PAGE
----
Still, it won't affect those who have their savings in current accounts that pay far more than the best savings accounts have done for a long time.
  • "Bank removes bonus rates at a time when it best suits bank profitability to do so".

    "Regulator investigates savings market leading to bank making rate sensitive consumers worse off".

    "Bonus rates scrapped as bank realises they can cut rates with two months notice anyway".
  • arjararjar Forumite
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    I welcome the abandonment of 'teaser' rates, which exploit people's inertia. I hope that the regulator bans them completely. Ditto '0%' credit card rates which encourage unsustainable borrowing and exploit the unwary.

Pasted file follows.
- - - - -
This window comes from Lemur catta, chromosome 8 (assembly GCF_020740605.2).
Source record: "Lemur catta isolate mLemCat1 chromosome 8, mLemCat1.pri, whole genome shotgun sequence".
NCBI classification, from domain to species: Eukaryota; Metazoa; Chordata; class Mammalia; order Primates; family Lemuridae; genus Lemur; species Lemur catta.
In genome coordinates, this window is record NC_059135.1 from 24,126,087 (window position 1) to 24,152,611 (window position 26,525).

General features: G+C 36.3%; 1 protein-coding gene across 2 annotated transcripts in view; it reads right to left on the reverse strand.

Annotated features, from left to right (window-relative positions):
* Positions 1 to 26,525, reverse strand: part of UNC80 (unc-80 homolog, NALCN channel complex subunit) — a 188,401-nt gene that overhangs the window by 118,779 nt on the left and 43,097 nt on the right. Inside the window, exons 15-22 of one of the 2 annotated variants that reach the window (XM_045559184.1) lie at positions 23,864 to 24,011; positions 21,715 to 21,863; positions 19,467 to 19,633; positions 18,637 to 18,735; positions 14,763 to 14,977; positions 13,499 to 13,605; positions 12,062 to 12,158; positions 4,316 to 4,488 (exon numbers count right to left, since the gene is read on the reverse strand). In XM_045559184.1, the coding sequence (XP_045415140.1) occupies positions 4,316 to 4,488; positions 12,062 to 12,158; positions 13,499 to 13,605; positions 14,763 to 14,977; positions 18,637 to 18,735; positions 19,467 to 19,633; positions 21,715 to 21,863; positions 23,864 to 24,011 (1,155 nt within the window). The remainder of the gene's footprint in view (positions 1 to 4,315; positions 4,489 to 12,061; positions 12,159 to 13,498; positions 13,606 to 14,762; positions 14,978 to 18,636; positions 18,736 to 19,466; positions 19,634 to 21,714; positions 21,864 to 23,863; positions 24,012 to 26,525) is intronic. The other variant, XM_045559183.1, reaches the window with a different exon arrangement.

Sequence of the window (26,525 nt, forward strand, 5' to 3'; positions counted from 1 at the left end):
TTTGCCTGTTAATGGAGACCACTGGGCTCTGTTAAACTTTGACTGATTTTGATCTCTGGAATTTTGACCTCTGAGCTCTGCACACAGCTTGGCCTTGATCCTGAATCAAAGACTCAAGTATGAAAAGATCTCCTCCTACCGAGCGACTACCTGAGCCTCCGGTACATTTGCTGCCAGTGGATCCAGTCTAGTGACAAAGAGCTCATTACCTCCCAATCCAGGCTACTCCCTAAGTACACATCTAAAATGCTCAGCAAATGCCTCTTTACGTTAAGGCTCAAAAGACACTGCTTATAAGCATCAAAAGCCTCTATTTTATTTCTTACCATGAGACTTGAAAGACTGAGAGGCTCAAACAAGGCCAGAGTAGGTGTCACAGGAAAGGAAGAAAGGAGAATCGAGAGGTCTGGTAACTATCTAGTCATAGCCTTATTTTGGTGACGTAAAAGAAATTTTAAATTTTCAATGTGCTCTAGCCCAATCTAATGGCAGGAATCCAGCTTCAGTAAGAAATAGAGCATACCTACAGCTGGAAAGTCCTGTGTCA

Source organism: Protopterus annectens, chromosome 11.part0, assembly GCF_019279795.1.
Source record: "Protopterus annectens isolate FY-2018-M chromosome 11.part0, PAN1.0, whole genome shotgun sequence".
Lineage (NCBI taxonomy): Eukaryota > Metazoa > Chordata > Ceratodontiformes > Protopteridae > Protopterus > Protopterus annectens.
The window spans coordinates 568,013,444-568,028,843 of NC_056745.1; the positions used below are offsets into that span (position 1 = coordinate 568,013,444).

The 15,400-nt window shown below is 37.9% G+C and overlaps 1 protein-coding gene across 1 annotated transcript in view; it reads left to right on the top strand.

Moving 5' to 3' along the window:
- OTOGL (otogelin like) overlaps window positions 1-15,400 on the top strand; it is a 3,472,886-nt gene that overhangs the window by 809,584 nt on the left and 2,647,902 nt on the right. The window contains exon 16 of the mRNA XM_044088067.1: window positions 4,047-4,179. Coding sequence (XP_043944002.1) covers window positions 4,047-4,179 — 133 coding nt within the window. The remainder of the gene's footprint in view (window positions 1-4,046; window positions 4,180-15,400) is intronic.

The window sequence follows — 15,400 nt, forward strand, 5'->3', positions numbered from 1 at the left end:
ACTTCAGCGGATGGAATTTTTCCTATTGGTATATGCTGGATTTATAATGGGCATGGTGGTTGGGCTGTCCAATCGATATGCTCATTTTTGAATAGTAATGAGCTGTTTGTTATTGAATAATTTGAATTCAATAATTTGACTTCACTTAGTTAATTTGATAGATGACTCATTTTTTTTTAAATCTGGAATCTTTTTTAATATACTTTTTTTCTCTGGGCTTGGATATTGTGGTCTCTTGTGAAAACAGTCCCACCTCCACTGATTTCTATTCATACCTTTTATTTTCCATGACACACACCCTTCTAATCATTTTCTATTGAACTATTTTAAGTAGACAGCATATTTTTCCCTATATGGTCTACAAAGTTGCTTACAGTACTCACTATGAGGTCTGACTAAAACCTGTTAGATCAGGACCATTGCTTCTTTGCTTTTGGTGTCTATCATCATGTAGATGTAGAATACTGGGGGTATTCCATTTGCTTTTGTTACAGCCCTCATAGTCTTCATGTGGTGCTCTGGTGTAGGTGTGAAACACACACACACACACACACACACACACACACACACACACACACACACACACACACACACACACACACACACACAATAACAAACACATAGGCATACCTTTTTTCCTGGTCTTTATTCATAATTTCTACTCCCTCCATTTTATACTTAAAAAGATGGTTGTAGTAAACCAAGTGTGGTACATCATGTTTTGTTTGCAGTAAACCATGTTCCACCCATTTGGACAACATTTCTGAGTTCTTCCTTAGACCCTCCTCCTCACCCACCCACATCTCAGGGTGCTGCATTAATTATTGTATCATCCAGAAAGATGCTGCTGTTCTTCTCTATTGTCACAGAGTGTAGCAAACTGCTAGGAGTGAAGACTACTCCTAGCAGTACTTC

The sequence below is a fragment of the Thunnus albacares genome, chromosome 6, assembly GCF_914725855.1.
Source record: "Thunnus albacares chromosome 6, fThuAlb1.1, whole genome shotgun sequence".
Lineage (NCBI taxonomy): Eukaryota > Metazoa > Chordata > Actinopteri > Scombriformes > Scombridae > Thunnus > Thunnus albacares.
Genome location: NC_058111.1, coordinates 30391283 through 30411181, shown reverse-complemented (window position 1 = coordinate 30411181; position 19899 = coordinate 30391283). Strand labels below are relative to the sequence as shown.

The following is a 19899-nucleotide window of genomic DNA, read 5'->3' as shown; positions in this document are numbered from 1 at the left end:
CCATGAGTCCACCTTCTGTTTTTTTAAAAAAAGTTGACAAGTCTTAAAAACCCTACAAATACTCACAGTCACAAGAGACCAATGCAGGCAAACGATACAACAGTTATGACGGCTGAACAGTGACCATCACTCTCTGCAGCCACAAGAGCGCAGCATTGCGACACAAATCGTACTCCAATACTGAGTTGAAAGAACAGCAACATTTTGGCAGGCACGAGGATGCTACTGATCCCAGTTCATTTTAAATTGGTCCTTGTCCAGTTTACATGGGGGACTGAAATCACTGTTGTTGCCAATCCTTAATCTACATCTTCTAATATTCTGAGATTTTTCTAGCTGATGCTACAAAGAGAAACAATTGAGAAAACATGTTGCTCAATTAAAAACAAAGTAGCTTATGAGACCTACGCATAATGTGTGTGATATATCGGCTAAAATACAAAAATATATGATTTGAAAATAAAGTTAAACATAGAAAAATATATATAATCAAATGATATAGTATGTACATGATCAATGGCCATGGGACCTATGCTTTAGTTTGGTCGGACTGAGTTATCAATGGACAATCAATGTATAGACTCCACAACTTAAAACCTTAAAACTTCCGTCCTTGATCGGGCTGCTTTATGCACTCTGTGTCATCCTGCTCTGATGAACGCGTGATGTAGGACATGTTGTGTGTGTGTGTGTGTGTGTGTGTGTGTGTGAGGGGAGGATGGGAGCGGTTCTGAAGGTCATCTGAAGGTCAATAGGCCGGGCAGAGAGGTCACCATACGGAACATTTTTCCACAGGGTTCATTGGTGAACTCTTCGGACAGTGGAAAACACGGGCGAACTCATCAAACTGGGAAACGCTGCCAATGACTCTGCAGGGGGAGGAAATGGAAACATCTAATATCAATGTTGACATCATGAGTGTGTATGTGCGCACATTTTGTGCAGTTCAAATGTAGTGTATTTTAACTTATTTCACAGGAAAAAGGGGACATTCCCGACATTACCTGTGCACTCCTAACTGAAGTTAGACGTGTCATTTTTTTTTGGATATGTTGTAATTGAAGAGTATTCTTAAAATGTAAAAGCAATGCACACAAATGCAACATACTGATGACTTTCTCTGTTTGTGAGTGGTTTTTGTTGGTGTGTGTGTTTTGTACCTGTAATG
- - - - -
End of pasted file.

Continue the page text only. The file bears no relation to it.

Now we need a campaign for banning differential charging for new vs existing customers. BT are the worst culprit, exploiting rural customers who have no alternative supplier so cannot access anyone's 'introductory' offers.

    A simplified, better regulated savings and investment system; the rapid withdrawal of taxpayer subsidised cheap money for banks to use instead of competing for savings and the restoration of higher than inflation base rates are essential for the financial health of borrowers as well as savers.
  • HerbalusHerbalus Forumite
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    arjar wrote: »
    I welcome the abandonment of 'teaser' rates, which exploit people's inertia. I hope that the regulator bans them completely. Ditto '0%' credit card rates which encourage unsustainable borrowing and exploit the unwary.